One of the cornerstones of Valio’s corporate responsibility and a guarantee of product quality and safety is the traceability of the ingredients that go into making the company’s products.
First and foremost, this applies to the clean, high-quality milk whose origin can be traced back to an individual dairy farm. Quality and safety derive from Valio’s systematic methods of operation at each phase of production, and quality control starts at the farm.
We know the origin of our milk
Milk is collected from Valio dairy farms every other day where our milk producers track the quality of milk from each cow and the temperature of the raw milk in the farm tank.
The milk collection lorry driver checks the temperature, aroma and appearance of the milk at the farm before pumping it into the lorry, and also takes farm-specific milk samples. These types of sample are analysed on a regular basis.
The driver conducts a microbial drug residue test before the milk is syphoned from the lorry into a production plant’s silo. The temperature of each milk batch is measured and a sample taken for quality and composition analyses.
We know what we’re buying
The most important values Valio imposes on its suppliers concern quality. Audits and supervision target suppliers of ingredients that are used in their native form in Valio products. We investigate the composition of auxiliaries and additives while suppliers must provide detailed information in writing on the ingredients and their origin.
If a product of the same standard has one supplier in each of two countries, Valio favours the supplier whose national domicile is known to comply with the regulations of the International Labour Organisation (ILO) or where general conditions are otherwise stable. Domestic suppliers are favoured when the offering presents similar purchasing terms and quality.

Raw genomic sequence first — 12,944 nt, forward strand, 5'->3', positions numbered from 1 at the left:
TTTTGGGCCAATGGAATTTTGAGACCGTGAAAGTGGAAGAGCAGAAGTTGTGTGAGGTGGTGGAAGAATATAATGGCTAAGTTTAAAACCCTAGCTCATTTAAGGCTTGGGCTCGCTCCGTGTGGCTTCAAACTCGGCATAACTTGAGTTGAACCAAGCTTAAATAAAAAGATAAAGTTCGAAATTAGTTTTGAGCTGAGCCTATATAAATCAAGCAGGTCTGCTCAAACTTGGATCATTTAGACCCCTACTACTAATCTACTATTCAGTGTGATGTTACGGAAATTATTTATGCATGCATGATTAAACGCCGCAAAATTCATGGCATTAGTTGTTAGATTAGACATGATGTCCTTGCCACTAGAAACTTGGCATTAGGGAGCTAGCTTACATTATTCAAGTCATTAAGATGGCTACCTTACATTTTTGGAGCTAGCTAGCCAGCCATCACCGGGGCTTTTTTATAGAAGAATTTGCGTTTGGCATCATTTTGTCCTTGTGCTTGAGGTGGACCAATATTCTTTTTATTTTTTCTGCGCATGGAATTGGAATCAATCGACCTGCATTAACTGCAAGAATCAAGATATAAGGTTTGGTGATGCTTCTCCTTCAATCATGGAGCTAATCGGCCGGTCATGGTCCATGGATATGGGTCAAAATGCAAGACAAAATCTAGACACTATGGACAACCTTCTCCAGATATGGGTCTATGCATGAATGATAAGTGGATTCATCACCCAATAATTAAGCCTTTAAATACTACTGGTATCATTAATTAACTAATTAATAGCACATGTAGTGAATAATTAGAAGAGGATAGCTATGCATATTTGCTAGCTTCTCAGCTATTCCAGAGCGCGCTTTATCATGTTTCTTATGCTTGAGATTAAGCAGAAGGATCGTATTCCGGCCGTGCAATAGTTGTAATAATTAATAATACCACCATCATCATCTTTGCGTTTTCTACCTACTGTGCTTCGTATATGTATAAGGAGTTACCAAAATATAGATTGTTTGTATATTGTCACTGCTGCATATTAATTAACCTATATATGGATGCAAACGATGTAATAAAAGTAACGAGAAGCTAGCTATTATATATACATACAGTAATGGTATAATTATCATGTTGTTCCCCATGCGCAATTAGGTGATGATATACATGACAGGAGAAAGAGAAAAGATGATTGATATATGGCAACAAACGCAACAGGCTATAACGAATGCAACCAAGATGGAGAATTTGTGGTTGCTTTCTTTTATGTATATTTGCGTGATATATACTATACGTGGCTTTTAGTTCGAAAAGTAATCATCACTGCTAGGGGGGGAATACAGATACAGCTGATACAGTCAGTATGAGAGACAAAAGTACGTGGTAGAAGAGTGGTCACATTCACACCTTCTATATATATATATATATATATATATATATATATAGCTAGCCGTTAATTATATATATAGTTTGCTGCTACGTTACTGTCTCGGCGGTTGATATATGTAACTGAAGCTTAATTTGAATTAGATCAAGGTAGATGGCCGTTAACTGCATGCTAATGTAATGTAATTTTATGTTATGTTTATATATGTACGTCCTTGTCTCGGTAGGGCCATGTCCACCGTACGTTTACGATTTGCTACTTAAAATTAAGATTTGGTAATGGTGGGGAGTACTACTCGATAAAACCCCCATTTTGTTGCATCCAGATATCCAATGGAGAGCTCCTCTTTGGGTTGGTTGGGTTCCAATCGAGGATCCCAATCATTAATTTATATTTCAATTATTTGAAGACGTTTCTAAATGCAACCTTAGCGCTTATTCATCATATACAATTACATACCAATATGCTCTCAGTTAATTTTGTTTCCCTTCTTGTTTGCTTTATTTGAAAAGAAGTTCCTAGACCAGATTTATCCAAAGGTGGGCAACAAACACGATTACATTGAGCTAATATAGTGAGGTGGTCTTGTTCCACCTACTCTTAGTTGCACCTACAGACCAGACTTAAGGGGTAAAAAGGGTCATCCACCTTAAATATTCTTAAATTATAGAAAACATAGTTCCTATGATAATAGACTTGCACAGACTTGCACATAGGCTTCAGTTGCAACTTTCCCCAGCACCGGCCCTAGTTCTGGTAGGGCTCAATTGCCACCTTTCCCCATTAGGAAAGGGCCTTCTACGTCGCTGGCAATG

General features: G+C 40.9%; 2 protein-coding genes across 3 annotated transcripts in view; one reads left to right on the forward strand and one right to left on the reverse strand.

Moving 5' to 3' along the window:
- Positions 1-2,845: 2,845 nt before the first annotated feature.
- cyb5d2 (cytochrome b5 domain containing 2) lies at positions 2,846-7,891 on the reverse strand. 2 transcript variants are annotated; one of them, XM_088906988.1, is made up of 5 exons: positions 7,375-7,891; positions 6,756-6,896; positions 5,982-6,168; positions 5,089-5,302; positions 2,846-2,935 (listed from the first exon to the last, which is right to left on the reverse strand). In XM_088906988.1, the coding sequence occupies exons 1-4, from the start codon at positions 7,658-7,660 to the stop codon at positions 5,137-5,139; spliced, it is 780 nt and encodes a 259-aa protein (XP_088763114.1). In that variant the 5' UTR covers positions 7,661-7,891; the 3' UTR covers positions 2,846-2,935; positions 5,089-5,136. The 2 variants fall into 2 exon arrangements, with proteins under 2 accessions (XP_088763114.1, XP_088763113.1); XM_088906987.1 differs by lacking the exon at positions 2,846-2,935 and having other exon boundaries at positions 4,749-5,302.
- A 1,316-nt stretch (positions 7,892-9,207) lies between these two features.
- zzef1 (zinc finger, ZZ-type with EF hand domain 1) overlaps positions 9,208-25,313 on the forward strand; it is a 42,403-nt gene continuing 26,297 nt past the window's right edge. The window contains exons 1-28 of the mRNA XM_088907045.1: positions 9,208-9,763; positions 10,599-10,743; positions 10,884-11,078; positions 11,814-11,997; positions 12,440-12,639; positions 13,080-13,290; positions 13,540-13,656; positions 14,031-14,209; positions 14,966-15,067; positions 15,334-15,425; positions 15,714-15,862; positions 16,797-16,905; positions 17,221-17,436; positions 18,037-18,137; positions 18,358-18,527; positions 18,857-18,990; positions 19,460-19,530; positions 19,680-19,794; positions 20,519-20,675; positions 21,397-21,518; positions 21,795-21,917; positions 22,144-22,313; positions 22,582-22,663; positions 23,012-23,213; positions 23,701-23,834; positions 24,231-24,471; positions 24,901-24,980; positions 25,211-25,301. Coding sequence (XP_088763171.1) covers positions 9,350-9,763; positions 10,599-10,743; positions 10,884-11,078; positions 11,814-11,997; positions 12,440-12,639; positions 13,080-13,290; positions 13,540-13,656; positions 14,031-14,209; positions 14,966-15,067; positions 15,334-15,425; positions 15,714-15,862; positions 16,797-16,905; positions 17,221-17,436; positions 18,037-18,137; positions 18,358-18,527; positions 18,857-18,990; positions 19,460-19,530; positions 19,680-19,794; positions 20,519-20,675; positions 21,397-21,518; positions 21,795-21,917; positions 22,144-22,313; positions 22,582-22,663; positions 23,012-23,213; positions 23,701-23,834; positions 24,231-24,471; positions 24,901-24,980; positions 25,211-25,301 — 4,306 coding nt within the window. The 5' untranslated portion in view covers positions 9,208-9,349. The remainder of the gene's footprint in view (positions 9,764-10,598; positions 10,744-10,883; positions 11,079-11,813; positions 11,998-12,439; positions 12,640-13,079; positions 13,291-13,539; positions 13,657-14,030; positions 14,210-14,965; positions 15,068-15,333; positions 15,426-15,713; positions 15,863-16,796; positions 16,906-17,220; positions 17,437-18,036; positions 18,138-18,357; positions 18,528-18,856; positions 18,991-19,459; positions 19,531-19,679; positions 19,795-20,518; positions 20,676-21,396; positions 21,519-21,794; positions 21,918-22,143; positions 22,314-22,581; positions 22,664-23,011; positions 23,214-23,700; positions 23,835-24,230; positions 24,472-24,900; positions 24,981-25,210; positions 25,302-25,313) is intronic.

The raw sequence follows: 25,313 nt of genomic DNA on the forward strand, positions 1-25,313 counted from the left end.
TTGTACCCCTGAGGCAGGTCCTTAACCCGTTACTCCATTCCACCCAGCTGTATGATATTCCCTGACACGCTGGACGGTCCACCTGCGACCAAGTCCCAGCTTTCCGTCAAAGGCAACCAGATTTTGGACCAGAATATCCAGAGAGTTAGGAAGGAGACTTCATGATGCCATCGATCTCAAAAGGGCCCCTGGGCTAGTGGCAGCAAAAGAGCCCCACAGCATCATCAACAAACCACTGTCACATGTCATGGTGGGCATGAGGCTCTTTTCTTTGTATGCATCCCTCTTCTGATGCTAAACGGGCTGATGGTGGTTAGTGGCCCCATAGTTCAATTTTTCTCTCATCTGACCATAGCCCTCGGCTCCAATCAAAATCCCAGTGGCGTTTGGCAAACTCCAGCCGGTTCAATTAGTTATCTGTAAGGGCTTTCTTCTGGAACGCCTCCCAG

The most important selection criterion for many ingredients such as wild berries is domestic origin, their availability in Finland at harvest time.
Case: Tracing the origin of butter
Valio’s reporting system can within just a few hours trace the origin of milk used for a specific batch of butter. The details on the butter package stamps are checked for the consecutive numbers denoting pallet and batch, and for the production date. Or the export order number alone is sufficient to start the tracing process and enables us to determine which butter machine was used to manufacture the batch. The machine report specifies which silos the cream was drawn from.
The cream in each silo is produced from several milk batches which can be traced using Valio’s two milk databases. One holds generalised information on the milk from all producers, while the other includes details on the milk collected and on the collection routes.
The raw milk batches employed in cream production can be traced all the way back to an individual dairy farm using the collection route numbers.